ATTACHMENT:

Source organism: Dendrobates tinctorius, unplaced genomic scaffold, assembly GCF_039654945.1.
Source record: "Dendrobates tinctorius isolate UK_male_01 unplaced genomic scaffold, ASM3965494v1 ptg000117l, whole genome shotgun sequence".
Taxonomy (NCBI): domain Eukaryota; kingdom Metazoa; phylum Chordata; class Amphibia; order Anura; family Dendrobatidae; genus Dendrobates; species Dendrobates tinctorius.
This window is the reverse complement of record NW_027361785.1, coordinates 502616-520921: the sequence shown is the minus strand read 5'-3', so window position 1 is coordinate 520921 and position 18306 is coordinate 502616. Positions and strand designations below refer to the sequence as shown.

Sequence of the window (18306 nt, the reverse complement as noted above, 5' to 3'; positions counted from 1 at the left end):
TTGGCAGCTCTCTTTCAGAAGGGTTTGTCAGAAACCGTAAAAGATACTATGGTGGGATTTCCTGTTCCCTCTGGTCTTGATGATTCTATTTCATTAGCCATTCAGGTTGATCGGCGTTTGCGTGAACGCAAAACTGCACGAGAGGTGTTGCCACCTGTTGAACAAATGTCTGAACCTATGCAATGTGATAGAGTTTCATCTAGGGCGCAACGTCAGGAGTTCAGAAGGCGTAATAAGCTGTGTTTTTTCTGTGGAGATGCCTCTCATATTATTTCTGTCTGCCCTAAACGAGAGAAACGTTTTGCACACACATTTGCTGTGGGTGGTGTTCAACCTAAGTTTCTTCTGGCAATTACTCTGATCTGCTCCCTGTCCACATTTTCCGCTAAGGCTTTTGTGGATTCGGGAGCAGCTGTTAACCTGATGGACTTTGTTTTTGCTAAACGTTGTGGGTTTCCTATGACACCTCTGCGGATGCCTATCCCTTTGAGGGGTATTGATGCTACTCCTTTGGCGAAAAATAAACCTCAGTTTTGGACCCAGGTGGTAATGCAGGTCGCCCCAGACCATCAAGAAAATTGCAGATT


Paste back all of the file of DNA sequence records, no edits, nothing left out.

Source organism: Dendrobates tinctorius, unplaced genomic scaffold, assembly GCF_039654945.1.
Source record: "Dendrobates tinctorius isolate UK_male_01 unplaced genomic scaffold, ASM3965494v1 ptg000117l, whole genome shotgun sequence".
Taxonomy (NCBI): domain Eukaryota; kingdom Metazoa; phylum Chordata; class Amphibia; order Anura; family Dendrobatidae; genus Dendrobates; species Dendrobates tinctorius.
This window is the reverse complement of record NW_027361785.1, coordinates 502616-520921: the sequence shown is the minus strand read 5'-3', so window position 1 is coordinate 520921 and position 18306 is coordinate 502616. Positions and strand designations below refer to the sequence as shown.

Sequence of the window (18306 nt, the reverse complement as noted above, 5' to 3'; positions counted from 1 at the left end):
TTGGCAGCTCTCTTTCAGAAGGGTTTGTCAGAAACCGTAAAAGATACTATGGTGGGATTTCCTGTTCCCTCTGGTCTTGATGATTCTATTTCATTAGCCATTCAGGTTGATCGGCGTTTGCGTGAACGCAAAACTGCACGAGAGGTGTTGCCACCTGTTGAACAAATGTCTGAACCTATGCAATGTGATAGAGTTTCATCTAGGGCGCAACGTCAGGAGTTCAGAAGGCGTAATAAGCTGTGTTTTTTCTGTGGAGATGCCTCTCATATTATTTCTGTCTGCCCTAAACGAGAGAAACGTTTTGCACACACATTTGCTGTGGGTGGTGTTCAACCTAAGTTTCTTCTGGCAATTACTCTGATCTGCTCCCTGTCCACATTTTCCGCTAAGGCTTTTGTGGATTCGGGAGCAGCTGTTAACCTGATGGACTTTGTTTTTGCTAAACGTTGTGGGTTTCCTATGACACCTCTGCGGATGCCTATCCCTTTGAGGGGTATTGATGCTACTCCTTTGGCGAAAAATAAACCTCAGTTTTGGACCCAGGTGGTAATGCAGGTCGCCCCAGACCATCAAGAAAATTGCAGATT